25 years of Visegrad

Who would have thought

Matthew Kaminski
9 December 2016

 25 years of Visegrad. Who would have thought.

Who would have thought that Europe’s margins – places that always, as Czeslaw Milosz wrote, knew far more about the West than the West ever knew or cared about the East – could change the world. They remade the continent, brought down an empire of tyranny and rekindled the dream of a free, liberal and whole Europe. Those who were lucky to see their creation come to life were Walesa, Michnik, Havel and Orban.

Who would have thought that these four countries – never before a single block, divided as they were by mutual distrusts and not a few historical grievances, not minor ones at that – could come together and force the West to take their insistent demands to become part of the “European family” seriously. It is too easy to forget now that the then seemingly quixotic entreaties to join the EU and NATO came from them. Kohl in Germany as well as Bush and Clinton in Washington were all lukewarm about it, sometimes patronizing and above all worried about offending Russia. Despite all that, the Visegrad group forced their way in through the front door.

Or who would have thought that once in, these upstarts could play a role far beyond their financial muscle or military capabilities. Within weeks of joining NATO, Hungary was on the frontlines of the alliance’s first war over Kosovo. The Poles harnessed their long track record of democratic stability and economic growth to become a power in the EU – both the leaders of the East and Berlin’s junior coalition partner in Brussels. As a Brussels mandarin recently told me, fifteen years ago, who would have thought Poland, that fractious, rural country, would one day wield more power in the EU than Spain.

And, now in the second decade of the 21st century, who would have thought that having led the liberal charge into Europe, the East would now be leading the illiberal brigades. Orban the former Budapest student leader who headed the Liberal International has turned into a champion for national sovereignty, Hungarian nationalism and the outright rejection of liberalism. Criticism of his shift in political leaning is not of import for this discussion; the more significant point is that Orban has shaped and driven this new mood through his country and the broader region.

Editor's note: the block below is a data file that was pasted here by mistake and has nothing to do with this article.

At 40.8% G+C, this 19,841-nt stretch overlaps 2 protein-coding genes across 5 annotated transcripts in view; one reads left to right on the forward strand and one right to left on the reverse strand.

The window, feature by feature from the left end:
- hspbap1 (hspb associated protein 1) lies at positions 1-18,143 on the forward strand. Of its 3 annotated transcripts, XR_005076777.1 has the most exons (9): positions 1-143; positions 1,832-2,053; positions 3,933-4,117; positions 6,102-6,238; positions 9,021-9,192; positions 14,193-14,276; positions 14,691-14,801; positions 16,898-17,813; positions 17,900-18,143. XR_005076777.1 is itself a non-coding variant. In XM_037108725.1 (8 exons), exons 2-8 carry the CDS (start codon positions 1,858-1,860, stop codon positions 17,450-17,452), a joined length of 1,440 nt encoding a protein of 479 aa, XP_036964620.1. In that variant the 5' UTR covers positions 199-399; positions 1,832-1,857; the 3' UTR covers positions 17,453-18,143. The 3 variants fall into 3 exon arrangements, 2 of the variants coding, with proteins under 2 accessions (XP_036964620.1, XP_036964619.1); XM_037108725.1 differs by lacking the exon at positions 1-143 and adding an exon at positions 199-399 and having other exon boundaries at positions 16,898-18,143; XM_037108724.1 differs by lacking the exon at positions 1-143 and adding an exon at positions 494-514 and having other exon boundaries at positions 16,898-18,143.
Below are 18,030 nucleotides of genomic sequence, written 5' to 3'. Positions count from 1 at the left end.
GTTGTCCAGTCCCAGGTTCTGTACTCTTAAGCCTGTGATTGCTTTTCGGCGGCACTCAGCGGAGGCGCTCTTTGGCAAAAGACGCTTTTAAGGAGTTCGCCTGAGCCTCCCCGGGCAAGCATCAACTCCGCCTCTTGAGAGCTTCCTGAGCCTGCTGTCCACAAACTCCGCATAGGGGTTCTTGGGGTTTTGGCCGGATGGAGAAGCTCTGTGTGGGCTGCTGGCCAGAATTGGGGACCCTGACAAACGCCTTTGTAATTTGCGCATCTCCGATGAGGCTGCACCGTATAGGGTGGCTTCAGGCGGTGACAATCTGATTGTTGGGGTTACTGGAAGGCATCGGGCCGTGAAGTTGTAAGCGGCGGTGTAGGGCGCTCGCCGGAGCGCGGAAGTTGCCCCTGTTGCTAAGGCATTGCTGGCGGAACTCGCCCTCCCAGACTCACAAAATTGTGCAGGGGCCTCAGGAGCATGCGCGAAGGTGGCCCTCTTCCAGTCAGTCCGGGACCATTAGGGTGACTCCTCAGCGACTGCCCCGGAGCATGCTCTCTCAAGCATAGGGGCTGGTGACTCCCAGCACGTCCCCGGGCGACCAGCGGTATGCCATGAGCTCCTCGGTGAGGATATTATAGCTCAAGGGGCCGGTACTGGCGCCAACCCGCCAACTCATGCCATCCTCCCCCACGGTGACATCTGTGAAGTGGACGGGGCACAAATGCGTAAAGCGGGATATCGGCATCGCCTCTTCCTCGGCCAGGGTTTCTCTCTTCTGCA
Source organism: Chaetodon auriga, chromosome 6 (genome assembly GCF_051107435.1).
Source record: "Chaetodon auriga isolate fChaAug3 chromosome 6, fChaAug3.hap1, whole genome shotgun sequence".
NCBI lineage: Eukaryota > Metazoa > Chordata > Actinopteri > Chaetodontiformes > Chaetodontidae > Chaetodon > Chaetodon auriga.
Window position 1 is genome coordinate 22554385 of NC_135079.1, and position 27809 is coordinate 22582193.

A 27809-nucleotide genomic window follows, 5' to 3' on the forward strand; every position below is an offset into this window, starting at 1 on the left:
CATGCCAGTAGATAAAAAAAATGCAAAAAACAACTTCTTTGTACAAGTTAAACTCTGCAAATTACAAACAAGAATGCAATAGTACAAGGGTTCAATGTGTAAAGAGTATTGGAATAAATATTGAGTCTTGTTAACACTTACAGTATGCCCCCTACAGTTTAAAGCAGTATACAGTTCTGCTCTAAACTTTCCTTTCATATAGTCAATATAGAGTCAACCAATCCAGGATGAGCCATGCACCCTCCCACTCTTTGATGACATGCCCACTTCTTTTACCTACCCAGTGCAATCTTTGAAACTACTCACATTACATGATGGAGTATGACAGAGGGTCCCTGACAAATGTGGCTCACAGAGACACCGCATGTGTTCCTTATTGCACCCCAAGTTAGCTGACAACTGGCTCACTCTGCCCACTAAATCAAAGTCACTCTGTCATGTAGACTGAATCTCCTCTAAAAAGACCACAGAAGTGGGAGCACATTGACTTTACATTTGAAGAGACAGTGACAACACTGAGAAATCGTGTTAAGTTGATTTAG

Whether the issues concentrate on migrants, trade, the trans-Atlantic alliance, open borders or fuzzier notions like “solidarity,” “democracy,” “free speech” and the “ever deeper union,” scepticism is the new norm in the East and the West. It is the force behind the British campaign to “Leave” the EU and the rise of Jeremy Corbyn atop Labour. It is propelling the far-right in France and the far-left in Spain to unprecedented electoral gains. And the Visegrad Four – with Kaczynski reigning supreme in Warsaw, Fico in Bratislava and the revolving cast of pro-Putin, Eurosceptics inside Prague Castle (Havel, presumably, has turned a few times by now in his grave) – are the trendsetters.

Putin’s aggressions, even in the midst of his revanchist kick right next door in Ukraine, and America’s waning interest in Europe are real threats to Central Europe. Yet, today the source of the most evident danger to what the Visegrad club struggled so hard to build in the nineties comes from the inside.

The greatest achievements of the past twenty-five years from a Visegrad point of view are security, provided by NATO; open borders, thanks to Schengen; and being part of a prosperous bloc that trades freely and searches for common solutions as no other group of nations anywhere in the world do.

Of course, if you ask them, the last thing the Visegrad leaders want is to undercut any of those achievements. When I posed a similar question to Orban, in a long interview in Budapest last November, he said that Hungary’s national interest was to reinforce Schengen, NATO and the EU. The new Polish government desperately wants NATO, preferably American, boots on its soil, and for all Easterners of a certain age, a world without visas and border checks is rather utopian.

Yet, this world – a world with a reunified Berlin and the stronger, expanding alliances of NATO, the EU and Schengen zone – is in jeopardy. Forces have been unleashed on Europe in this decade that, in no small way, were either born or reinforced in the Visegrad countries. And these forces pose an imminent and existential threat to them. Who would have thought.

Matthew Kaminski is Executive Editor of POLITICO Europe.

This article is taken from the book “V4 – 25 YEARS. THE CONTINUING STORY OF THE VISEGRÁD GROUP 1991 – 2016

*This article has been modified from an earlier version published on December 9, 2016; its current phrasing reflects more accurately the author’s opinion. 
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